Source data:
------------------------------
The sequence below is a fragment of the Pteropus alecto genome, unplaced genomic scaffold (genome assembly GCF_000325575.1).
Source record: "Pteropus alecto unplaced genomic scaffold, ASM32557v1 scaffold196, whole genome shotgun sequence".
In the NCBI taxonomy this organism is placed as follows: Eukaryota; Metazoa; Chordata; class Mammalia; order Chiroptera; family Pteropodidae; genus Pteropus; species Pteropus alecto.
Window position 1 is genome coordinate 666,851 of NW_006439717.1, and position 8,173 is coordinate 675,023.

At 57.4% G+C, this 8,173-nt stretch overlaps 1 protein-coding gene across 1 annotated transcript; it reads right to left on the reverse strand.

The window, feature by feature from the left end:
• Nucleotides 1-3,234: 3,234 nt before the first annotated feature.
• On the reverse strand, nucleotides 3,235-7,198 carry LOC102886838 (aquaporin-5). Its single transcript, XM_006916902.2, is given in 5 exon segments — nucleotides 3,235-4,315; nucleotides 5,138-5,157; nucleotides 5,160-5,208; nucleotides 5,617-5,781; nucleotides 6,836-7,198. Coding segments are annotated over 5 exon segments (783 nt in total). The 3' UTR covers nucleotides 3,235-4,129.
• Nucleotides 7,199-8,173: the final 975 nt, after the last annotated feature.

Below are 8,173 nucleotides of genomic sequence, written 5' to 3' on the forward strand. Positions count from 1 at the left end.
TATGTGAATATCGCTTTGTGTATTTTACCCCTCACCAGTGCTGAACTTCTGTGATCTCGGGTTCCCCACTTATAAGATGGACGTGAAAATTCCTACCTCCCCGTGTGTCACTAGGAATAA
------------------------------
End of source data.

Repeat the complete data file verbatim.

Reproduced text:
The sequence below is a fragment of the Pteropus alecto genome, unplaced genomic scaffold (genome assembly GCF_000325575.1).
Source record: "Pteropus alecto unplaced genomic scaffold, ASM32557v1 scaffold196, whole genome shotgun sequence".
In the NCBI taxonomy this organism is placed as follows: Eukaryota; Metazoa; Chordata; class Mammalia; order Chiroptera; family Pteropodidae; genus Pteropus; species Pteropus alecto.
Window position 1 is genome coordinate 666,851 of NW_006439717.1, and position 8,173 is coordinate 675,023.

At 57.4% G+C, this 8,173-nt stretch overlaps 1 protein-coding gene across 1 annotated transcript; it reads right to left on the reverse strand.

The window, feature by feature from the left end:
• Nucleotides 1-3,234: 3,234 nt before the first annotated feature.
• On the reverse strand, nucleotides 3,235-7,198 carry LOC102886838 (aquaporin-5). Its single transcript, XM_006916902.2, is given in 5 exon segments — nucleotides 3,235-4,315; nucleotides 5,138-5,157; nucleotides 5,160-5,208; nucleotides 5,617-5,781; nucleotides 6,836-7,198. Coding segments are annotated over 5 exon segments (783 nt in total). The 3' UTR covers nucleotides 3,235-4,129.
• Nucleotides 7,199-8,173: the final 975 nt, after the last annotated feature.

Below are 8,173 nucleotides of genomic sequence, written 5' to 3' on the forward strand. Positions count from 1 at the left end.
TATGTGAATATCGCTTTGTGTATTTTACCCCTCACCAGTGCTGAACTTCTGTGATCTCGGGTTCCCCACTTATAAGATGGACGTGAAAATTCCTACCTCCCCGTGTGTCACTAGGAATAA